Quantcast
  • We invite you to join UKWorkshop.
    Members can turn off viewing Ads!

JET JWBS-16X

UKworkshop.co.uk

Help Support UKworkshop.co.uk:

Ttrees

Iroko loco!
Joined
18 Nov 2012
Messages
2,532
Reaction score
156
Location
In me workshop
Take the guide off and we can have a look at it, if you've not done so already.
An idea just might come to you.... when your not hunkered down eating sawdust,
and scratching some freshly bruised part of your head/nursing some other injury.

Failing that, a photo might help us find a replacement, or give some helpful forum member a better idea of the size of metal they would need to make up a replacement for you, if feesable.
Be it an engineer or welder...
I'd also take a measurement of the mounting shaft to see if an off the shelf guide or something else might suffice either.

All the best.
Tom
 

Nelly111s

Established Member
Joined
1 Jul 2017
Messages
135
Reaction score
71
Location
Preston, Lancs
@Ttrees Here's the photos of the offending part. The top of the casting where the thread is has snapped.
IMG_8657.JPG
IMG_8658.JPG
IMG_8657.JPG
IMG_8661.JPG
IMG_8657.JPG



I have a quote from Baileigh, but the lead time is 16 weeks. I'm not sure what harm it'll do if I run the bandsaw with no lower "thrust" bearing / guide. I suspect since the top one's still OK, it just means I have to be a little more gentle on cuts without it.
 

Ttrees

Iroko loco!
Joined
18 Nov 2012
Messages
2,532
Reaction score
156
Location
In me workshop
I would try and weld it, I know plenty of folks say this is a specialized job,
but I wouldn't be concerned as its not exactly bearing any force.
You can buy "all weld" rods for the job.
I bought an ark welder for 50 euros in Lidl some time ago, what's that £45 and it would do the job.
Great value for money and has definitely earned its keep, little bigger than a shoe box so can be stowed away easily.

SAM_4083 (copy).JPG


Even for the naysayers about welding cast iron, never had a problem myself
You could make up a mild steel bracket to either bolt onto the existing cast part or even replace it all together.
Failing that, head to the metalwork section and ask about this there.
Straight forward easy job to do, and not more intricate like a GL456 guide for example.

If that doesn't work out, and you don't want to weld it, you could make up a block from some aluminum or steel to bolt onto it.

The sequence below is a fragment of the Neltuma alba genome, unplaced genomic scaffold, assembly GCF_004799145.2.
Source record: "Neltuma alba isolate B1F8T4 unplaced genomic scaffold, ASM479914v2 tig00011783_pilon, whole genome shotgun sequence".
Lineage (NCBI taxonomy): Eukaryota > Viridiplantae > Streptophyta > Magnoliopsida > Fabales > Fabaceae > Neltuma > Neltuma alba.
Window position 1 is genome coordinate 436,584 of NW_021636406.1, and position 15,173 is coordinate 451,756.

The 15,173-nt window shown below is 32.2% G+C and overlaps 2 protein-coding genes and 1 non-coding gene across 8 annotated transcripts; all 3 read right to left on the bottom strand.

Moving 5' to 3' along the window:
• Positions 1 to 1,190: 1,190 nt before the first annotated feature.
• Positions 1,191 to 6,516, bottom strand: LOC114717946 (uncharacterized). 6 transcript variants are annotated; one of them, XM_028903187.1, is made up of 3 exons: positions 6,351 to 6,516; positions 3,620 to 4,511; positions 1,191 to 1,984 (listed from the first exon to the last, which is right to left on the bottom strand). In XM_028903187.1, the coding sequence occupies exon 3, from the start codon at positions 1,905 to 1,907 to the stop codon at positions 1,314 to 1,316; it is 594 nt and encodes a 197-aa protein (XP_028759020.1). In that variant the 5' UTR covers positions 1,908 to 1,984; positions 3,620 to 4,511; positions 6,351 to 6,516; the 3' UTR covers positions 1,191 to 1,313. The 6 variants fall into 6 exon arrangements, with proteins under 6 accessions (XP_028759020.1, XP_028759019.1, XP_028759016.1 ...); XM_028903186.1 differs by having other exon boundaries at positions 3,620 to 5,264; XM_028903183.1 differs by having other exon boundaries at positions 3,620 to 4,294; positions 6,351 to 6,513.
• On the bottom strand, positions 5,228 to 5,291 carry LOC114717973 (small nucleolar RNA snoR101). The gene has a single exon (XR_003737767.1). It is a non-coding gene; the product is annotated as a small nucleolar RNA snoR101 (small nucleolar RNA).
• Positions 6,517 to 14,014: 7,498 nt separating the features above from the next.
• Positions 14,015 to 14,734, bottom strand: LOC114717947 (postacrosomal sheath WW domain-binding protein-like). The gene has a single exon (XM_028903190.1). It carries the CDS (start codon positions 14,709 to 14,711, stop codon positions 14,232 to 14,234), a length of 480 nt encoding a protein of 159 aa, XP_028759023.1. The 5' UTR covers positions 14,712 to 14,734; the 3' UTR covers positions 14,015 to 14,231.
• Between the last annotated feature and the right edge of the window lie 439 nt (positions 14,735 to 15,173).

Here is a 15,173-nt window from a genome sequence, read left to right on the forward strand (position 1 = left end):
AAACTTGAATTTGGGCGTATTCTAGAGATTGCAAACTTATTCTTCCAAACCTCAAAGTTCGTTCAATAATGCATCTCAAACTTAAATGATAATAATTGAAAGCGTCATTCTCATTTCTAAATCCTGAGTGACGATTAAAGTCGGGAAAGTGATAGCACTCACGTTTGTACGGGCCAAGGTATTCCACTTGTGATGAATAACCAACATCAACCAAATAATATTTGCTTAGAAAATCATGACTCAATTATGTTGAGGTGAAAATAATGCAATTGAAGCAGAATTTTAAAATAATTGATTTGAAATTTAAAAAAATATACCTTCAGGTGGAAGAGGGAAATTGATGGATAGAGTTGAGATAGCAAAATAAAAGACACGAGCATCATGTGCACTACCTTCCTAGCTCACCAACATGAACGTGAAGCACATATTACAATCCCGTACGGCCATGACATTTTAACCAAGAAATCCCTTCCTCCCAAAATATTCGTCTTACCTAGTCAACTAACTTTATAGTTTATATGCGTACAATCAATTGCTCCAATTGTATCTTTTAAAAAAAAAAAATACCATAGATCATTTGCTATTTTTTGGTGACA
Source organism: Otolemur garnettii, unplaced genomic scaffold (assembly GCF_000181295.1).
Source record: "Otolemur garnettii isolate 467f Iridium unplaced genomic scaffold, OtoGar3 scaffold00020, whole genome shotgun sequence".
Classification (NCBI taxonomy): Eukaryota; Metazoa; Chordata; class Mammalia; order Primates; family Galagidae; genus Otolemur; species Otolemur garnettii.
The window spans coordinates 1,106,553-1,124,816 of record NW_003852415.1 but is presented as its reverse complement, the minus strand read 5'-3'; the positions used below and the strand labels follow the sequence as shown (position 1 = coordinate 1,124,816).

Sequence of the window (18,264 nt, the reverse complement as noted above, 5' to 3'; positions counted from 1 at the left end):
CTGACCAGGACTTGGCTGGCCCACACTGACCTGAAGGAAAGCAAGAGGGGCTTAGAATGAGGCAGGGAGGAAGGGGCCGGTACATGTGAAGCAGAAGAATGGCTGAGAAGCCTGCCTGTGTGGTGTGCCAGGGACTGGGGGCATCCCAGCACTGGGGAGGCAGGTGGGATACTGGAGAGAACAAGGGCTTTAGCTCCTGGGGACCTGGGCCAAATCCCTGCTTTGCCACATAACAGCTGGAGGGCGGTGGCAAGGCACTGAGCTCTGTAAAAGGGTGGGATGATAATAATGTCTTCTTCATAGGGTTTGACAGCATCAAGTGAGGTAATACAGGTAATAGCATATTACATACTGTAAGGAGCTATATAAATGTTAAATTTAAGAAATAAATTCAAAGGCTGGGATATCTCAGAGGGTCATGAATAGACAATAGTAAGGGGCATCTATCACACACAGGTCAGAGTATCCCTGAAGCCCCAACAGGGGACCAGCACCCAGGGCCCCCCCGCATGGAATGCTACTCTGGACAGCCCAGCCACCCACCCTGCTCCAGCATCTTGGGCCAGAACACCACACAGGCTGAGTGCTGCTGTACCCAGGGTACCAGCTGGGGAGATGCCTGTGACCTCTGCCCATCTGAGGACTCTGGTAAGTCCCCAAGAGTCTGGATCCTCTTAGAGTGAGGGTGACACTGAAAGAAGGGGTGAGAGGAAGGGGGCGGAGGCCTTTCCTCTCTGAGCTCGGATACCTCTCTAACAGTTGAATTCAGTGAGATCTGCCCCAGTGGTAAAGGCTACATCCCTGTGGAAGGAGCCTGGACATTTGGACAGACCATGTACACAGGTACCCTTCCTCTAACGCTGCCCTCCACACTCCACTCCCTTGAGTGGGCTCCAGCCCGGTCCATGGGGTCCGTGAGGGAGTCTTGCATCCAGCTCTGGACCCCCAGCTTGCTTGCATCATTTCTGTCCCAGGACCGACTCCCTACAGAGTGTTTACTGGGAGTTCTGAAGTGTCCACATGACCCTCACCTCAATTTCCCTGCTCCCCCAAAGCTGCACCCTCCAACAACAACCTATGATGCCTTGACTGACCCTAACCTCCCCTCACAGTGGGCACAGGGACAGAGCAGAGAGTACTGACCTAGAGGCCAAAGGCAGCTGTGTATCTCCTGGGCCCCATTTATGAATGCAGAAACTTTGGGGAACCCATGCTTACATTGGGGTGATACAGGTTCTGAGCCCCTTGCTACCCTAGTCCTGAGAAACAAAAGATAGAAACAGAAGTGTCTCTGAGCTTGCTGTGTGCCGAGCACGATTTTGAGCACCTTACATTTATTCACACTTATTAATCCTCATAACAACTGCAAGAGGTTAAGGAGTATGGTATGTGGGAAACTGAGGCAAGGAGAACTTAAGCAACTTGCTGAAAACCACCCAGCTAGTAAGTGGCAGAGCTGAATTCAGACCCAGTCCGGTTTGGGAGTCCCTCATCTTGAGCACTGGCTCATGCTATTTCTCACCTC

Cut the old lump off flush, drill and countersink hole through it underneath, to allow for a bolt or two to screw into tapped holes in new lump.

Tom
tap the lump a
 

Nelly111s

Established Member
Joined
1 Jul 2017
Messages
135
Reaction score
71
Location
Preston, Lancs
I would try and weld it, I know plenty of folks say this is a specialized job,
but I wouldn't be concerned as its not exactly bearing any force.
You can buy "all weld" rods for the job.
I bought an ark welder for 50 euros in Lidl some time ago, what's that £45 and it would do the job.
Great value for money and has definitely earned its keep, little bigger than a shoe box so can be stowed away easily.

View attachment 101306

Even for the naysayers about welding cast iron, never had a problem myself
You could make up a mild steel bracket to either bolt onto the existing cast part or even replace it all together.
Failing that, head to the metalwork section and ask about this there.
Straight forward easy job to do, and not more intricate like a GL456 guide for example.

If that doesn't work out, and you don't want to weld it, you could make up a block from some aluminum or steel to bolt onto it.
Cut the old lump off flush, drill and countersink hole through it underneath, to allow for a bolt or two to screw into tapped holes in new lump.

Tom
tap the lump a
I may asking the guys in the unit down the road - they’re metalworkers (I’m not). That sounds like a good plan.
 

Latest posts

Top